Happiness is a byproduct of full engagement with the now. Happiness is elusive. During the workdays, we chase it by reassuring ourselves that we will discover serenity on our lunch breaks or after leaving the office. We
try to commodify it by convincing ourselves that, after updating the wardrobe, we will feel the sense of confidence and contentment that propels us towards assertiveness and wellbeing.
Of all places in the world, one of the best places to fantasize about future feelings of joy is the cubicle. Cubicle’s are existential vacuums. Whether it’s through constant chatter with employees or mindlessly scrolling
through content on your many screens, there’s a desire to remain consuming things from the outside world to fill the sense of emptiness in the center of your being. This sense of emptiness is reinforced and
perpetuated by your desire to escape it. If you really want to find happiness in a cubicle, you need to try a different approach.
Here are five steps to find happiness in a cubicle:
1. Be present.
So often we look to consume information because we are avoiding someone or something in our lives. Whether it’s an uncomfortable emotion or the fear of vulnerability, we enjoy taking in so that we don’t have to let out
our innermost feelings. Stop swimming against the current and start learning how to float. Instead of avoiding, push yourself to become more aware of yourself and your environment. Take five minutes to regain your
composure with mindfulness meditation. As you connect to your breath, your body will relax, your mind will calm, and you will experience the ability to maximize each moment.
2. Take breaks.
The mind and body are connected. When you sit for hours each day it not only negatively impacts your body, it also influences your mind and your emotions. Set a reminder on your phone to get up and take a short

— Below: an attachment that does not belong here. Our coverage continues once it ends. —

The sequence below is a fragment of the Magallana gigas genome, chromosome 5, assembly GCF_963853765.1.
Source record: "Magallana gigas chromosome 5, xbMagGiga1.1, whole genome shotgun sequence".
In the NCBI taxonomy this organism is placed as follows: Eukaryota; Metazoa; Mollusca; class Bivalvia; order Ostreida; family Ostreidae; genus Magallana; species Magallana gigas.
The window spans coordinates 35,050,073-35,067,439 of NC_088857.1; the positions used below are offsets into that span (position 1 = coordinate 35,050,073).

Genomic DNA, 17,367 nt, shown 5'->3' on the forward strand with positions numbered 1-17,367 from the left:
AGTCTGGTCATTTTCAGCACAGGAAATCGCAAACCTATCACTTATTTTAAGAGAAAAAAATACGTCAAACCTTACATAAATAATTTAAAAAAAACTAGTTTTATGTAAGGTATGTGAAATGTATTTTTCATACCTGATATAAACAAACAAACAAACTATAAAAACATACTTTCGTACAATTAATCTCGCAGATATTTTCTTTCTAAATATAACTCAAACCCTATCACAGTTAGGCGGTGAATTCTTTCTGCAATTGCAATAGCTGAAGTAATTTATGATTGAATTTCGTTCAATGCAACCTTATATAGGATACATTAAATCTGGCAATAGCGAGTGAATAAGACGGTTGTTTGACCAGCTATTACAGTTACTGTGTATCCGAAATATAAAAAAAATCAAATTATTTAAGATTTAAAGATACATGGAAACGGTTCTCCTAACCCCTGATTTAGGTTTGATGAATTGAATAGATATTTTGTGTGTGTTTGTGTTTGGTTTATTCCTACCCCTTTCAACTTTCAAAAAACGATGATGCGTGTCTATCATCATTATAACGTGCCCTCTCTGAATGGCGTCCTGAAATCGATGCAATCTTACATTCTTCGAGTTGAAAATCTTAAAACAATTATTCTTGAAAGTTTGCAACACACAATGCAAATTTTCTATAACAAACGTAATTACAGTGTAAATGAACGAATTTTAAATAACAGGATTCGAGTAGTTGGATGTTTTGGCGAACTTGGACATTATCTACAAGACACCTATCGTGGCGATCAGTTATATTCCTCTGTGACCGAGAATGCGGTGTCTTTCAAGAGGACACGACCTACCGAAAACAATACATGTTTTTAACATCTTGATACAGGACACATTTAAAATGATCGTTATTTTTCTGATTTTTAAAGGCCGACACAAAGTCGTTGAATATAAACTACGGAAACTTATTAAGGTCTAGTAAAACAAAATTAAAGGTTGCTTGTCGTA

walk. On these breaks, reconnect to your breath and recommit to being mindful. As you soak up these few minutes, grab some water and stay hydrated. Stretch, and take some deep breaths. After a few short minutes,
you’ll have revitalized your energy supply and have a fresh perspective to take back to your chair.
3. Be intentional.
When we take time at our desks to fantasize about the future or ruminate on the past, we lack the intentionality needed to maximize productivity and enhance ourwellbeing. If you’re able to harness your focus and stay
organized, you will not only climb the organizational ladder, you will discover that you are able to get more out of an hour than your coworkers complete in three. This productivity will increase your pride and self-trust,
leading to higher self-esteem and positivity.
4. Build relationships.
As you become more intentional, instead of just talking to your coworkers about the weather, you can build more fulfilling relationships. Taking a few risks by disclosing personal information and then asking engaging
follow up questions will help you connect with your coworkers in a more meaningful way. When you build up a support network around your office space, you’ll feel better about commuting to work each day and will feel
a sense of happiness when you have to return to the task at hand. Never underestimate the power of genuine relationships.
5. Create meaning.
Not all managers and leaders do a great job of explaining how your small contributions are related to the organizational goals. As they continue their growth towards becoming more authentic leaders, do yourself a favor
and draw a map of how your daily tasks relate to your long-term career goals, and how those career goals fit into your current organization. When you’re able to see how your small, seemingly meaningless tasks are
related to the organization’s goals and how those are aligned with your own career goals, small tasks become more significant. Adding meaning to the small things will help them feel more significant, resulting in
increased efficiency and enjoyment. Rather than complaining about your tasks, change your perspective and take back your ability to influence your environment.
No matter where you are, cubical or otherwise, you have the power to discover the happiness that is available in each moment. When you change your mindset from being a passive consumer of information to an active
producer of your experiences, you tap into your agency to influence the world around you. The more you practice bringing awareness and intentionality to all that you do, you can change from someone looking for
happiness outside of themselves to staying grounded in the inner contentment that is the foundation of true fulfillment.